I put one end of some mason's string under the cleanout cap at the high end, stretched it down to the other end and raised it up until the string was level. At that point we were measuring about 9 feet difference between the string and the ground. So if I'm doing it right, there's that about 9' drop from A to B. That's not quite as much drop as I'd like to have but if it gets water down there and out of the basement, it's plenty.

    I could go to a deeper point, but that's right at the mouth of a 24" pipe going under the road, and that gets standing water so I don't want to end the drain there to avoid water covering the drain and preventing the pipe from emptying.

    If anyone sees a problem with the way I measured it, please let me know what I did wrong, or an alternative way to measure it. Of course when I start digging I'll rent a transit along with the excavator and measure it more precisely.
  6. WV Bob

    WV Bob New Member

    Messages:
    18
    Location:
    Huntington, WV
    An update ... I was looking at some photos I took of where the pipe runs and noticed that once I get across the driveway, there's a good 3' drop meaning I only had to dig about 3' down to reach the pipe. So now I've got the pipe exposed downhill from the (first) clog. I plan to cut a length of it out, rent an eel, and clean it out this weekend.

    There are a couple of trees right where the clog is so it's probably roots. Hopefully it will go well with me working it close and not jamming the cable into a clog 50 feet away. It should help to be working at it in an uphill direction too, so I can wash the mess down out of the pipe and not just into the clog again.

    I figure worst case, if there's more clogs downhill from where I dug it up, I'll just get a ditch witch and some rocks to make a "creek" running out of the end of the pipe to the culvert at the road.
  7. WV Bob

    WV Bob New Member

    Messages:
    18
    Location:
    Huntington, WV
    I've got the pipe fully uncovered. The sewer and drain are now side by side where at the house they were not so close. I was hoping they'd get further apart.

    The pipe is gray PVC with slip joints, and it looks like they ran it backward to my way of thinking because the next pipe slips into the prior one instead of over it. A large root has infiltrated the pipe at one of those joints, to the point of causing a leak. I cut that loose but have not yet cut the pipe out so I do not know the extent of the roots in the pipe but I assume it's full of them. The sewer line is broken adjacent to that root, making me think the pressure of the root in one pipe caused a problem in the other, or maybe I broke it digging and it's just a coincidence that it happened right there.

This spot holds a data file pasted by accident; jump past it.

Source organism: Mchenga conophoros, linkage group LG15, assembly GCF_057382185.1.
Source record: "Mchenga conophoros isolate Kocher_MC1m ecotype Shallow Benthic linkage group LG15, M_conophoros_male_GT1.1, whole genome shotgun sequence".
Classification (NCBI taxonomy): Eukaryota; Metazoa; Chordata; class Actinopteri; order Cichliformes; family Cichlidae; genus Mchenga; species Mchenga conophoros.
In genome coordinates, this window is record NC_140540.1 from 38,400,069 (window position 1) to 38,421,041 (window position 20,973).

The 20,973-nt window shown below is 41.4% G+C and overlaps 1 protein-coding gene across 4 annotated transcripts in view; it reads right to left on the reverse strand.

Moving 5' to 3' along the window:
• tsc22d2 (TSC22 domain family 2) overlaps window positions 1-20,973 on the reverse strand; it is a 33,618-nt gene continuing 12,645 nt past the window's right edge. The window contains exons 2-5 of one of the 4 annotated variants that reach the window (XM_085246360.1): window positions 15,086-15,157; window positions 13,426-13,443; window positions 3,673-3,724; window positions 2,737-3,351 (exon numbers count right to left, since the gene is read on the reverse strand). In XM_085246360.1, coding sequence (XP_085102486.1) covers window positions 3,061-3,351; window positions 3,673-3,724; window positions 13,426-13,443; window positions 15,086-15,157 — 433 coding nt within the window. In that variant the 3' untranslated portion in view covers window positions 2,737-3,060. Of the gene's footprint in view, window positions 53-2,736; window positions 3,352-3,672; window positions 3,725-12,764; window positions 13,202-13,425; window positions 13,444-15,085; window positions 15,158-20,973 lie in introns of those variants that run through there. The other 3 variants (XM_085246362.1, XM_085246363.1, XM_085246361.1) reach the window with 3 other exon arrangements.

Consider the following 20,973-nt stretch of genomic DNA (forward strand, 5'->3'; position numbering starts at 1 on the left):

The attachment shows what it looked like when I first uncovered it. I sure hope I can clear the pipe but won't know until the weekend when I have plenty of time to dedicate to snaking it out. I'm thinking about cutting a slice out of it tonight to see if I can pull enough root out to get it draining in case it rains before doing a proper job of cleaning it out (or digging more of it up to replace). root_in_pipe.jpg

    The flow is from right to left.
  8. WV Bob

    WV Bob New Member

    Messages:
    18
    Location:
    Huntington, WV
    FWIW I I kept digging to make the hole big enough to work in and also so I could see if that root has caused other nearby problems, since it was running into the dirt right beside the pipe. For a while I had a sick feeling it was going to just keep going so I'd have to keep digging but it turned away from the pipe at right about the next joint so I was i luck.
  9. Reach4

    Reach4 Well-Known Member

    Messages:
    2,819
    Location:
    IL
    Did you add any cleanouts?
  10. WV Bob

    WV Bob New Member

    Messages:
    18
    Location:
    Huntington, WV
    Yes I will be adding cleanouts after I cut the pipes open and hog them out. Hopefully clearing this clog will let water flow to where I can find the other end of the pipe and get it fully opened up.
  11. WV Bob

    WV Bob New Member

    Messages:
    18
    Location:
    Huntington, WV
    I cut 'er open, what I thought was a slip joint is actually a pipe broken clean in two. It's solid packed full of roots. So far I've run from the cut up to the house and from the house back to the cut once each way. After eating I've go to turn and work from the cut down to daylight. If that works then I'll Fernco it together so I can flood it to get the mud out. If I have to keep snaking after that, I've got the machine until Tuesday morning. Based on today, a good plumber works his butt off on a job like this. It's not easy work shoving 50 feet of snake cable through a clot and pulling it back

    Attached Files:

  12. Reach4

    Reach4 Well-Known Member

    Messages:
    2,819
    Location:
    IL
    Wow. I see that as a pipe full of dirt rather than a pipe full of roots.